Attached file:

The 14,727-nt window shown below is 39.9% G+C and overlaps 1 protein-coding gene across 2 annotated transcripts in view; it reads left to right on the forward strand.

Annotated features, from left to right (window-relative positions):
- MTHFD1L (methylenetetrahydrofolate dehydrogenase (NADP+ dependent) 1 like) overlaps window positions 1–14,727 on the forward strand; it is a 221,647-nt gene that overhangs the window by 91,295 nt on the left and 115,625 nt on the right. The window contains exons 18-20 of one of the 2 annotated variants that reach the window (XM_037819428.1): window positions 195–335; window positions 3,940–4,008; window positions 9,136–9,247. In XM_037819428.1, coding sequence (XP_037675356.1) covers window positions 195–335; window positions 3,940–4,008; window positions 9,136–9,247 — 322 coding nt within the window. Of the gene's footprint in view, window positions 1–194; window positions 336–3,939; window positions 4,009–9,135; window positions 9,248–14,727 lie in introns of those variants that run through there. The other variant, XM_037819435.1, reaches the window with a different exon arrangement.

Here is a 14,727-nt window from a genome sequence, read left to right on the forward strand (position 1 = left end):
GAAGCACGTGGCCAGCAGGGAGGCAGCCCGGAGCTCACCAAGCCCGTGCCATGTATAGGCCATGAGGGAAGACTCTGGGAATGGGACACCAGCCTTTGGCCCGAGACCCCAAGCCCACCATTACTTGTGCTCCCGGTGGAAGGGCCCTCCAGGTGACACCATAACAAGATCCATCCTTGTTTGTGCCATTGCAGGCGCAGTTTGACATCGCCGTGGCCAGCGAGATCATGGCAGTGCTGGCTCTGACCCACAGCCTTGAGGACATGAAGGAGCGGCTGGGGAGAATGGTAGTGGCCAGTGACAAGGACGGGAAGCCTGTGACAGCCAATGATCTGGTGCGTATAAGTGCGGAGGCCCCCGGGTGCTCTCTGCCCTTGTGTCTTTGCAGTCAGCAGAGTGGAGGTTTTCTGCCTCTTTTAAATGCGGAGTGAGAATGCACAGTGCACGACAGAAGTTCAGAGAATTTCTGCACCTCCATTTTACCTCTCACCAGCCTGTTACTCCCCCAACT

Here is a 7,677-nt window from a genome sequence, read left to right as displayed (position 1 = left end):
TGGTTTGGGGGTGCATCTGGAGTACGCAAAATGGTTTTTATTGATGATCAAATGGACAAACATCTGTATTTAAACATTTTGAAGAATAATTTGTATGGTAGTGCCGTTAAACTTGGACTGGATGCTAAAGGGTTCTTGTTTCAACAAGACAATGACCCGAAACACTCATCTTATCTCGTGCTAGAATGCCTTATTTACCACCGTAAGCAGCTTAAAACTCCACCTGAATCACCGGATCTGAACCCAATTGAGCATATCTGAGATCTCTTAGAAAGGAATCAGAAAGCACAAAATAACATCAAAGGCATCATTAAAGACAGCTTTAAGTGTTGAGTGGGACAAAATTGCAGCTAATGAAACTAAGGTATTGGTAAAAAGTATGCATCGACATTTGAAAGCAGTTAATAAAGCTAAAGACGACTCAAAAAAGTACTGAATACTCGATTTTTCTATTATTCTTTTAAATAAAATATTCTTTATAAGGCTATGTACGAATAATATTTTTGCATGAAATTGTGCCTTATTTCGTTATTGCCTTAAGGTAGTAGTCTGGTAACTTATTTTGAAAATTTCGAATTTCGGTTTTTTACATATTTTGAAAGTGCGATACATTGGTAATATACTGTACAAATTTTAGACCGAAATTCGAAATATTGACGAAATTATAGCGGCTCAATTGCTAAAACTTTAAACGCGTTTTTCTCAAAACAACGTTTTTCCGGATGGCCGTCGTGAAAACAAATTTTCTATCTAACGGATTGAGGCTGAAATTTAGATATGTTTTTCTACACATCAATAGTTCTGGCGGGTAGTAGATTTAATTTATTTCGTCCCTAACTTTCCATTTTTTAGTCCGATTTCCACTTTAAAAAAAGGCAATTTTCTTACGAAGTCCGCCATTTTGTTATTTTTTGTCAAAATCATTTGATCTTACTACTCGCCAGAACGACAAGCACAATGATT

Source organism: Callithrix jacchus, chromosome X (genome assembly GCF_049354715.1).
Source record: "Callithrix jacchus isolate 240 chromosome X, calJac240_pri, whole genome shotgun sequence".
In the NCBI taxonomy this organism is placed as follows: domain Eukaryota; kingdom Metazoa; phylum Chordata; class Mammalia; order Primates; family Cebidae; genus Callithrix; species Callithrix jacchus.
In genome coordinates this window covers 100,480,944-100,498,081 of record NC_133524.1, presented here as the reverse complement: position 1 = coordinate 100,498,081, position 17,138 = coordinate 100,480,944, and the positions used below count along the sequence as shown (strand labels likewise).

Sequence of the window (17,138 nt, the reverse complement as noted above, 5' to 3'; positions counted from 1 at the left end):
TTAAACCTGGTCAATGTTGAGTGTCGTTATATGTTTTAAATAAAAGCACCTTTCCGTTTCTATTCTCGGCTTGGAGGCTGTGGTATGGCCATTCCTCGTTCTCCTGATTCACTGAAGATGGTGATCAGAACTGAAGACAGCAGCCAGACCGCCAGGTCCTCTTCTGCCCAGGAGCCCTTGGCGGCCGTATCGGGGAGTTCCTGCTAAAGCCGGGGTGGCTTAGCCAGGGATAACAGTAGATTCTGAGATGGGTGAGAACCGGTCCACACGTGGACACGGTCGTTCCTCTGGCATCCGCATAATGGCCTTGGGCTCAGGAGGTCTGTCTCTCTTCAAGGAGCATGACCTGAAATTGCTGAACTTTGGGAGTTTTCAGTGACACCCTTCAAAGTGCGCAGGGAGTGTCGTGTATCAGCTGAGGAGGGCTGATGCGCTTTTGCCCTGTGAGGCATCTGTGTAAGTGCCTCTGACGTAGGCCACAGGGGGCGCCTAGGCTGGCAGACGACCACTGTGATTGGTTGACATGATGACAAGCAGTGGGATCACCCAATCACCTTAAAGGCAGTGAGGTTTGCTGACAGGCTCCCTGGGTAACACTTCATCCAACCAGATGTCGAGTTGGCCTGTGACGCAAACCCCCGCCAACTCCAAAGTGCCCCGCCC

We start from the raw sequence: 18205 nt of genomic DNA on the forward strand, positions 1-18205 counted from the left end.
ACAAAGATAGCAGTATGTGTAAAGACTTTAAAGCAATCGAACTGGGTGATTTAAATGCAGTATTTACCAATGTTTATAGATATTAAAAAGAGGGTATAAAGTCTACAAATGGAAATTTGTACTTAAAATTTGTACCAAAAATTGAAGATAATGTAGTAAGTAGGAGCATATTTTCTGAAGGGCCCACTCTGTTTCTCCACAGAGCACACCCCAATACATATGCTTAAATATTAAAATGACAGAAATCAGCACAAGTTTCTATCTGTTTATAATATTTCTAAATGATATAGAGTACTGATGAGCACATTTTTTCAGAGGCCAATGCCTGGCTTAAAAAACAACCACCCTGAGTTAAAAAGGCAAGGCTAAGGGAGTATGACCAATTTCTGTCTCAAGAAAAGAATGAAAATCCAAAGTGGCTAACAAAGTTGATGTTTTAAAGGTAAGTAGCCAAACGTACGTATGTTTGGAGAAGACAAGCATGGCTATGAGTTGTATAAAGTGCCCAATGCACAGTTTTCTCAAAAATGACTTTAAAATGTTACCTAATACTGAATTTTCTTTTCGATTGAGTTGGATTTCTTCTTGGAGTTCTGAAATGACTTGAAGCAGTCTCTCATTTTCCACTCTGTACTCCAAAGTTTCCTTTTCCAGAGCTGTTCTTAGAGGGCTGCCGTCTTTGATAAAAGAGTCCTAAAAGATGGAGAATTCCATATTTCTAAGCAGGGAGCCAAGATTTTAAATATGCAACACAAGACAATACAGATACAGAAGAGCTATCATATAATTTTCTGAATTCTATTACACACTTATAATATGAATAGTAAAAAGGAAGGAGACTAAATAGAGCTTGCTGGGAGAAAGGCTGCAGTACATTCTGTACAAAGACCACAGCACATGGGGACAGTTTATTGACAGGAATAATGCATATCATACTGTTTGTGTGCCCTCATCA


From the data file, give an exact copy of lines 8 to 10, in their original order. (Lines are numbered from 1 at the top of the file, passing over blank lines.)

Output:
Source organism: Callithrix jacchus, chromosome X (genome assembly GCF_049354715.1).
Source record: "Callithrix jacchus isolate 240 chromosome X, calJac240_pri, whole genome shotgun sequence".
In the NCBI taxonomy this organism is placed as follows: domain Eukaryota; kingdom Metazoa; phylum Chordata; class Mammalia; order Primates; family Cebidae; genus Callithrix; species Callithrix jacchus.